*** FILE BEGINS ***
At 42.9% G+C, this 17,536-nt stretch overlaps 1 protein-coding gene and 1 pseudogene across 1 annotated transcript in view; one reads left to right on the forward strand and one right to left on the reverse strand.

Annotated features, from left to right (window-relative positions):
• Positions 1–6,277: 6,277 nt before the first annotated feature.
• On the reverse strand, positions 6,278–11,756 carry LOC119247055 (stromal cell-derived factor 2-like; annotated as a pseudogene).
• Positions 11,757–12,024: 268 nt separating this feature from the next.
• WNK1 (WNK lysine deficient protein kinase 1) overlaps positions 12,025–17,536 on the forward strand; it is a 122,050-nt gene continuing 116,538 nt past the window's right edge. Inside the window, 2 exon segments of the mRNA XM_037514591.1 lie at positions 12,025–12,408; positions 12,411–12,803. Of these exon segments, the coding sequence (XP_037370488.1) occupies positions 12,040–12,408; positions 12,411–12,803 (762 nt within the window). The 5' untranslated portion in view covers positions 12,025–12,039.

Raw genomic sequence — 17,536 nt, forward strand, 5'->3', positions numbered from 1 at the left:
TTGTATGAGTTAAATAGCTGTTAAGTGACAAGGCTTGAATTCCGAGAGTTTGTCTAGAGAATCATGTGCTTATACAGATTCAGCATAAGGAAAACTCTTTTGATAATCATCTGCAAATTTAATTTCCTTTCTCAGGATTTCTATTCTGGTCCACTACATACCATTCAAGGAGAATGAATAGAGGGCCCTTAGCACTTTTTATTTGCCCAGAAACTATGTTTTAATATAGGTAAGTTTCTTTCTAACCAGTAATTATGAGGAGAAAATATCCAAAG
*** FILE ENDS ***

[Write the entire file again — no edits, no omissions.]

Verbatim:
At 42.9% G+C, this 17,536-nt stretch overlaps 1 protein-coding gene and 1 pseudogene across 1 annotated transcript in view; one reads left to right on the forward strand and one right to left on the reverse strand.

Annotated features, from left to right (window-relative positions):
• Positions 1–6,277: 6,277 nt before the first annotated feature.
• On the reverse strand, positions 6,278–11,756 carry LOC119247055 (stromal cell-derived factor 2-like; annotated as a pseudogene).
• Positions 11,757–12,024: 268 nt separating this feature from the next.
• WNK1 (WNK lysine deficient protein kinase 1) overlaps positions 12,025–17,536 on the forward strand; it is a 122,050-nt gene continuing 116,538 nt past the window's right edge. Inside the window, 2 exon segments of the mRNA XM_037514591.1 lie at positions 12,025–12,408; positions 12,411–12,803. Of these exon segments, the coding sequence (XP_037370488.1) occupies positions 12,040–12,408; positions 12,411–12,803 (762 nt within the window). The 5' untranslated portion in view covers positions 12,025–12,039.

Raw genomic sequence — 17,536 nt, forward strand, 5'->3', positions numbered from 1 at the left:
TTGTATGAGTTAAATAGCTGTTAAGTGACAAGGCTTGAATTCCGAGAGTTTGTCTAGAGAATCATGTGCTTATACAGATTCAGCATAAGGAAAACTCTTTTGATAATCATCTGCAAATTTAATTTCCTTTCTCAGGATTTCTATTCTGGTCCACTACATACCATTCAAGGAGAATGAATAGAGGGCCCTTAGCACTTTTTATTTGCCCAGAAACTATGTTTTAATATAGGTAAGTTTCTTTCTAACCAGTAATTATGAGGAGAAAATATCCAAAG